As the country shifted to Goods and Service Tax, there was apprehension among manufacturing States about a possible loss of revenues. The new system replaced a production-based taxation system with one based on consumption. To assuage this worry, a compensation mechanism was instituted for five years. As per Section 18 of the Constitution (101st) Act, 2016, Parliament “shall, by law, on the recommendation of the GST Council, provide compensation to States for loss of revenue arising on account of implementation of the Goods and Services Tax for a period of five years from the date of its implementation.”
During the transition period, States’ revenue was protected at 14 per cent per annum over the base year revenue of 2015-16. Even at the time of the introduction of Value Added Tax (VAT) in early 2000, there was a compensation mechanism. It did work well, and after a few years, as States’ revenue saw good growth, it was stopped.
To what extent was it called into play during the first five years of the GST regime?
For the first three years (2017-18, 2018-19 and 2019-20), the system worked, though some States complained that they were not getting compensation on time and dues were piling up. Then came the pandemic, affecting the consumption in a big way and thus the collection of cess and overall taxes. This caused some delay in the payment of compensation, and the Central Government finally borrowed to make good the compensation. As the pandemic-related impact on the economy eased and consumption returned, the situation improved. The financial year 2021-22 has seen good growth with a 19 per cent rise in the collection. So far in FY23, GST revenues have been robust. If this growth continues, the need for compensation may not arise over time.
Why are the States seeking its extension for a few more years?
Some States have argued that their revenues have not recovered yet, having been battered by the pandemic and the lockdown imposed to contain it. They sought an extension of GST compensation, some wanted it to be extended for another five years, till the situation improved. At least 12 States sought an extension of the compensation mechanism beyond June 30, 2022, during the recently concluded GST Council meeting in Chandigarh. The Centre has listened to their concerns, but no decision has been taken. So, as on date, no compensation is available.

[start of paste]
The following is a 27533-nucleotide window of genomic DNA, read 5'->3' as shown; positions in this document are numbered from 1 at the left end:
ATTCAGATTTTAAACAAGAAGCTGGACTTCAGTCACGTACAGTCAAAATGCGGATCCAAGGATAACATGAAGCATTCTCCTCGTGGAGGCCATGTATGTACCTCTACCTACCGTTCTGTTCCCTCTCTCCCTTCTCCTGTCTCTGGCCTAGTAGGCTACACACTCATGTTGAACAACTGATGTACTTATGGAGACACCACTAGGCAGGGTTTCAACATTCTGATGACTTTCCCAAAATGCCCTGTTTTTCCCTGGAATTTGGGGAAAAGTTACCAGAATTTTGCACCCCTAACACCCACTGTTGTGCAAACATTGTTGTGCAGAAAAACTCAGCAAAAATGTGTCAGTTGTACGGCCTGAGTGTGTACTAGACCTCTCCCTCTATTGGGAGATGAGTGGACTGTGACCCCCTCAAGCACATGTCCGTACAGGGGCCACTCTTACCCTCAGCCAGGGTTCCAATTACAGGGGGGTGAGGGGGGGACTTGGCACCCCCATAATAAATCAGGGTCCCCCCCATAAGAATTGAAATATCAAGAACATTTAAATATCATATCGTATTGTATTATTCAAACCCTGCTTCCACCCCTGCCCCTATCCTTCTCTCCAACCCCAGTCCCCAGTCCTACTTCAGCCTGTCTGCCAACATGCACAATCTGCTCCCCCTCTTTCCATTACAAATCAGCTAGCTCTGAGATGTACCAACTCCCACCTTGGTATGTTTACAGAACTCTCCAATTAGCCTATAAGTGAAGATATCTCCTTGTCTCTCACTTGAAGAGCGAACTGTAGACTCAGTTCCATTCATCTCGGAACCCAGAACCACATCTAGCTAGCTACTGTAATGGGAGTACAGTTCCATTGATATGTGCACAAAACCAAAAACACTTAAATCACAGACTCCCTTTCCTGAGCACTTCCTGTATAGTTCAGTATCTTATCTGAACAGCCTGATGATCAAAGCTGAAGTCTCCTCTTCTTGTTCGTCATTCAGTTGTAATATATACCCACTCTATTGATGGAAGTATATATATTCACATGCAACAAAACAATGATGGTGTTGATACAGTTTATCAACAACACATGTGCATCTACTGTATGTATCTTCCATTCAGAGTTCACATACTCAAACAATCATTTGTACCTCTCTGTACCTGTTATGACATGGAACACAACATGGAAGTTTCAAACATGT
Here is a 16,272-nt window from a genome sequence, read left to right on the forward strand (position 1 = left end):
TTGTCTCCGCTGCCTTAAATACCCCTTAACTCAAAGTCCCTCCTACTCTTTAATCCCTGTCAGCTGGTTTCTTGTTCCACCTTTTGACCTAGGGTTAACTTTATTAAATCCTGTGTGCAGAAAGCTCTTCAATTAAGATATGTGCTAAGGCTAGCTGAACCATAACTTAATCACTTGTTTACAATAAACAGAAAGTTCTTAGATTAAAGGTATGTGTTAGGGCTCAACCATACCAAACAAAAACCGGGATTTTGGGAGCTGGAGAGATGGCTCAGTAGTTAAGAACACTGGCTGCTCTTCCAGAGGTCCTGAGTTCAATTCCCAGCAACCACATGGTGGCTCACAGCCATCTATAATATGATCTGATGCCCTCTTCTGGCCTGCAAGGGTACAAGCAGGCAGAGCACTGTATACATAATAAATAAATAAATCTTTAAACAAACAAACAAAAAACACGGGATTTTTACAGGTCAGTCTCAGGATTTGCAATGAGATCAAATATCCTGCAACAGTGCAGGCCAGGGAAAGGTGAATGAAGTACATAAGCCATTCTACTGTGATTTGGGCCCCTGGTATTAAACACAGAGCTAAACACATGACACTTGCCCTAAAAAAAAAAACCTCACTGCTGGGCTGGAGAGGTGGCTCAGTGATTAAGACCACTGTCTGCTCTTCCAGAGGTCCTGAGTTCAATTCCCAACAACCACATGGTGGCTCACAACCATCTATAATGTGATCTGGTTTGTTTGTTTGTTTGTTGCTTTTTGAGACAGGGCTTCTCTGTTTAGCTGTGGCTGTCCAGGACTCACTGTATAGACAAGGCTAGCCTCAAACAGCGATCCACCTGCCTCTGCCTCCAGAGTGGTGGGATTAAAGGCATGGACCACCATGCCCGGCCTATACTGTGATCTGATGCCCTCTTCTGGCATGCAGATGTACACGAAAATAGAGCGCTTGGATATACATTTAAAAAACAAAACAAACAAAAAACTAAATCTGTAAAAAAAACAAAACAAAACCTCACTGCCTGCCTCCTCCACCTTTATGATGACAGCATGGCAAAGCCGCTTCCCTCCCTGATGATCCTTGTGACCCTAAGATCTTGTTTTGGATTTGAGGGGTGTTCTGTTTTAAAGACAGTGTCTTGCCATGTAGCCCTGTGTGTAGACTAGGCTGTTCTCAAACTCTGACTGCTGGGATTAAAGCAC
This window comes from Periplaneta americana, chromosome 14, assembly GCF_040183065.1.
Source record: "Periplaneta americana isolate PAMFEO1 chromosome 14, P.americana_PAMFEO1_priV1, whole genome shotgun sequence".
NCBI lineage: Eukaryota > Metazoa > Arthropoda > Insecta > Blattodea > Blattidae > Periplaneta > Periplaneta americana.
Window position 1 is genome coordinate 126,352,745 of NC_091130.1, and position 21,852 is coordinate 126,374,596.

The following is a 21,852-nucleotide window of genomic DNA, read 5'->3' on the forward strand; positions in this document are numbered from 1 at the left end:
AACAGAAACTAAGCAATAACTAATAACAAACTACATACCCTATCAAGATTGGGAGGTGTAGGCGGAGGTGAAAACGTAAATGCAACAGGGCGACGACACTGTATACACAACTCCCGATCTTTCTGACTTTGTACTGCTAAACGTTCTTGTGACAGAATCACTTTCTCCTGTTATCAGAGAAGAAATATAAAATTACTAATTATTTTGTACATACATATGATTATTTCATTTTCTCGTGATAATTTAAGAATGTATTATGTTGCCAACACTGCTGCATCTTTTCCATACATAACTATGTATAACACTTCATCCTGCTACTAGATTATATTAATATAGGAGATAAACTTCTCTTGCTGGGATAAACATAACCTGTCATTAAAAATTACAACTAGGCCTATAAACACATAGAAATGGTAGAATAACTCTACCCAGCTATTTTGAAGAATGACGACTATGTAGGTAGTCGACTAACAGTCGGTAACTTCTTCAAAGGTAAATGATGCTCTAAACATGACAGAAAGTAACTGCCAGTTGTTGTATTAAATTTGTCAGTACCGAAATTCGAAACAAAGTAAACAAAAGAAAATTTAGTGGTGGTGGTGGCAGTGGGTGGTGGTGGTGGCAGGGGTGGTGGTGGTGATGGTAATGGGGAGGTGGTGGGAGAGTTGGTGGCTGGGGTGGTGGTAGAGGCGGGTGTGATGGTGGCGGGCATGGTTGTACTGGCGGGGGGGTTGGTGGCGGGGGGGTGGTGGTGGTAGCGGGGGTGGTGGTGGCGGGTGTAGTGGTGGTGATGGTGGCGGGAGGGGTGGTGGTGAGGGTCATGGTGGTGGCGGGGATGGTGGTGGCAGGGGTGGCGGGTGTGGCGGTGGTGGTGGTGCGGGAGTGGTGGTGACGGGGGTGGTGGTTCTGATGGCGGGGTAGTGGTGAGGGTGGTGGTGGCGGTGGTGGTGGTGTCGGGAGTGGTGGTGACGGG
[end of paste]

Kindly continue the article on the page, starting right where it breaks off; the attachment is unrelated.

How is this compensation funded?
For providing compensation to States, a cess is being levied on certain goods, and the amount of cess collected is being credited to the Compensation Fund. Compensation to States is being paid out of the Compensation Fund w.e.f. July 1, 2017. Bi-monthly GST compensation to States for 2017-18 and 2018-19 was released on time out of the Compensation Fund. Since FY20, cess collection did not increase in the same proportion as the 14 per cent guaranteed growth that was promised to the States. Covid-19 further increased the gap between projected revenue and the actual revenue receipt. It also hurt inflows into the Compensation Fund.
To meet the resource gap of the States due to the short release of compensation, the Centre has borrowed and released ₹1.1-lakh crore in 2020-21 and ₹1.59-lakh crore in 2021-22 as back-to-back loans to meet a part of the shortfall in cess collection. All the States have agreed to the above decision. In addition, the Centre has also been releasing regular GST compensation from the Fund to meet the shortfall.
What are the pros and cons of extending the compensation?
States say they need compensation as the economy is yet to recover fully from Covid, and now the Russia-Ukraine crisis presents new challenges. Considering this, extension of compensation w.e.f., July 1 will help States fill the resources gap and help rebuild the economy. Development in States will support overall national growth. However, there are disadvantages of extension too. First, it will create a kind of lethargy among State tax officers. Second, it will put more burden on consumers and come in the way of lowering Compensation Cess, and finally doing away with it.